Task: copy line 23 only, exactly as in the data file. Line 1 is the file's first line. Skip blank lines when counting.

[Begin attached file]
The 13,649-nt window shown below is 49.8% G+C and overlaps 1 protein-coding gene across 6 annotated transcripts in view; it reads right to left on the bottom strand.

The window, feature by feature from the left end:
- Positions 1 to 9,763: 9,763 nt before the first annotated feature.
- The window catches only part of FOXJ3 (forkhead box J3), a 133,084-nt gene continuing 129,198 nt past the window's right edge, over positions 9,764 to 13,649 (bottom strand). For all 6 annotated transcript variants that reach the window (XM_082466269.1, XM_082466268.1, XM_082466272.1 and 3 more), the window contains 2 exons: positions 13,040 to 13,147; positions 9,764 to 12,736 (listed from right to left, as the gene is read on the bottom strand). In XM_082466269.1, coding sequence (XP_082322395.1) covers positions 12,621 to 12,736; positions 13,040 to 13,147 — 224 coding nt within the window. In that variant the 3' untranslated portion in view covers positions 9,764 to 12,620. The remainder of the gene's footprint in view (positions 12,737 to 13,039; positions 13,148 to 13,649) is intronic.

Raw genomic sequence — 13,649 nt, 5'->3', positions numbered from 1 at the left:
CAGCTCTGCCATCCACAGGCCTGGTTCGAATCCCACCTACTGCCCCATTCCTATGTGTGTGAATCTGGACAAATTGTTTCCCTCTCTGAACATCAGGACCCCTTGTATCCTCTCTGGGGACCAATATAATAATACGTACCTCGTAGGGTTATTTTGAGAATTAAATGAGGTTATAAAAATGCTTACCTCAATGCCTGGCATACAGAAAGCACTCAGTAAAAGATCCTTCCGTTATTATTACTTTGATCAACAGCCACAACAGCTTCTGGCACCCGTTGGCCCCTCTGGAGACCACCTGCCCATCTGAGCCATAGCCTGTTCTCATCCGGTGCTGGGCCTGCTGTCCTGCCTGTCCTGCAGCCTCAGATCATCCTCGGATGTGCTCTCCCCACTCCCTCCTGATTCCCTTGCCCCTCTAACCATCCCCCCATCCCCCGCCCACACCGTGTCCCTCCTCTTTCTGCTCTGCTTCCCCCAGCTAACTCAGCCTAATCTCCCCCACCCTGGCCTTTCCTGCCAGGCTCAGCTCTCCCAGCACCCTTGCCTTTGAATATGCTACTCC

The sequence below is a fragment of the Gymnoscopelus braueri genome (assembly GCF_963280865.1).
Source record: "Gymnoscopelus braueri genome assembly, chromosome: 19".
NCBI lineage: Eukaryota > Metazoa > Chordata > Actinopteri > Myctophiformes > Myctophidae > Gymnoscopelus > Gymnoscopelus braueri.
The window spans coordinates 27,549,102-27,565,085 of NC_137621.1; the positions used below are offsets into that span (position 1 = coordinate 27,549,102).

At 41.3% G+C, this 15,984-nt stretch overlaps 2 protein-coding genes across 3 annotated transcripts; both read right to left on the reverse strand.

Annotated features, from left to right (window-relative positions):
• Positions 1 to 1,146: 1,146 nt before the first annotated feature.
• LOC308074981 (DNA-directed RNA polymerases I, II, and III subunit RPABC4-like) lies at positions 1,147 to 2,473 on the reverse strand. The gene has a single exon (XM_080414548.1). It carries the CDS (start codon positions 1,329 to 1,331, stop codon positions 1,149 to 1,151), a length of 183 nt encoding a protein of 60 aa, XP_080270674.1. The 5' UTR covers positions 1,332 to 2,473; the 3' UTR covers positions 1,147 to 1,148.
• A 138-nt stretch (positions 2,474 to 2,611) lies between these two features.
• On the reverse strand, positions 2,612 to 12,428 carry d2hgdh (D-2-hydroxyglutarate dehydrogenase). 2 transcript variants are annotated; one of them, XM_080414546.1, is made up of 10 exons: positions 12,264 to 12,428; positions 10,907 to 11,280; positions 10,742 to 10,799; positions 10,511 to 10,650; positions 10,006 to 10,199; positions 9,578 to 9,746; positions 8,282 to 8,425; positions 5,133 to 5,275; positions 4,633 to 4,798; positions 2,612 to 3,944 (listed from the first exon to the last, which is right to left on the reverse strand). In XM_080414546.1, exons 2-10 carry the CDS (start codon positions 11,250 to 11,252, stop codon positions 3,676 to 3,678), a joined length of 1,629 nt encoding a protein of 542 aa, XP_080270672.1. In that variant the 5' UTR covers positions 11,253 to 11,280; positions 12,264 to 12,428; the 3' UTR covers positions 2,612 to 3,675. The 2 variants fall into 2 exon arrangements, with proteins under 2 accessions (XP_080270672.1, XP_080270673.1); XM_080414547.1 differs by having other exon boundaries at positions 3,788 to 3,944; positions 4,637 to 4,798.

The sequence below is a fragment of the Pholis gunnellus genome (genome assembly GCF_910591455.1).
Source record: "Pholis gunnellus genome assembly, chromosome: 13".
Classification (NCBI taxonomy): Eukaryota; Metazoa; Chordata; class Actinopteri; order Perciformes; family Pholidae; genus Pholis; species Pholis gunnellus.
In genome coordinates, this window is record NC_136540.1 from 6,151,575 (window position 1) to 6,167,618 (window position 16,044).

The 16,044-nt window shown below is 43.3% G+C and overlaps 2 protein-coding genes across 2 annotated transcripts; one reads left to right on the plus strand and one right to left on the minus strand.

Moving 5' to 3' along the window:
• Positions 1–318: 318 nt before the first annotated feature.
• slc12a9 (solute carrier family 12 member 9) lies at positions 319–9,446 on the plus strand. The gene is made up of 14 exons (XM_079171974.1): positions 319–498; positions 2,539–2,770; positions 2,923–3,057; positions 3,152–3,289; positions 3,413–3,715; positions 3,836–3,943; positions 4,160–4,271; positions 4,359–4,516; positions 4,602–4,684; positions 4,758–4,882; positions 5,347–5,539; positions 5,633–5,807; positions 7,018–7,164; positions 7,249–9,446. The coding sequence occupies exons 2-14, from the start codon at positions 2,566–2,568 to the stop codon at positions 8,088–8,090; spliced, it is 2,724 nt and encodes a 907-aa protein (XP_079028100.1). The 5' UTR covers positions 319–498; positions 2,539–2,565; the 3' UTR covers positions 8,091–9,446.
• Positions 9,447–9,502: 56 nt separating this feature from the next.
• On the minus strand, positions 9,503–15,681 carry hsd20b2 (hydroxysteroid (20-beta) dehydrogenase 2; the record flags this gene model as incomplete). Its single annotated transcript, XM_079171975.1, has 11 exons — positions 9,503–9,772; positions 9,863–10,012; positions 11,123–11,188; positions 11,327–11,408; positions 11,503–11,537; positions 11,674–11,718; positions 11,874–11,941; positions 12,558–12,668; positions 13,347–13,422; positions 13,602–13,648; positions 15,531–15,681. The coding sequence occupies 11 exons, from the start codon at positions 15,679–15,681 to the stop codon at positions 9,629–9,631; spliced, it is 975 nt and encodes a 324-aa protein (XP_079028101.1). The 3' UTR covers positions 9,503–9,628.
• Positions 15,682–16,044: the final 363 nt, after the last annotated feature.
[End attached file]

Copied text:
• Positions 1–318: 318 nt before the first annotated feature.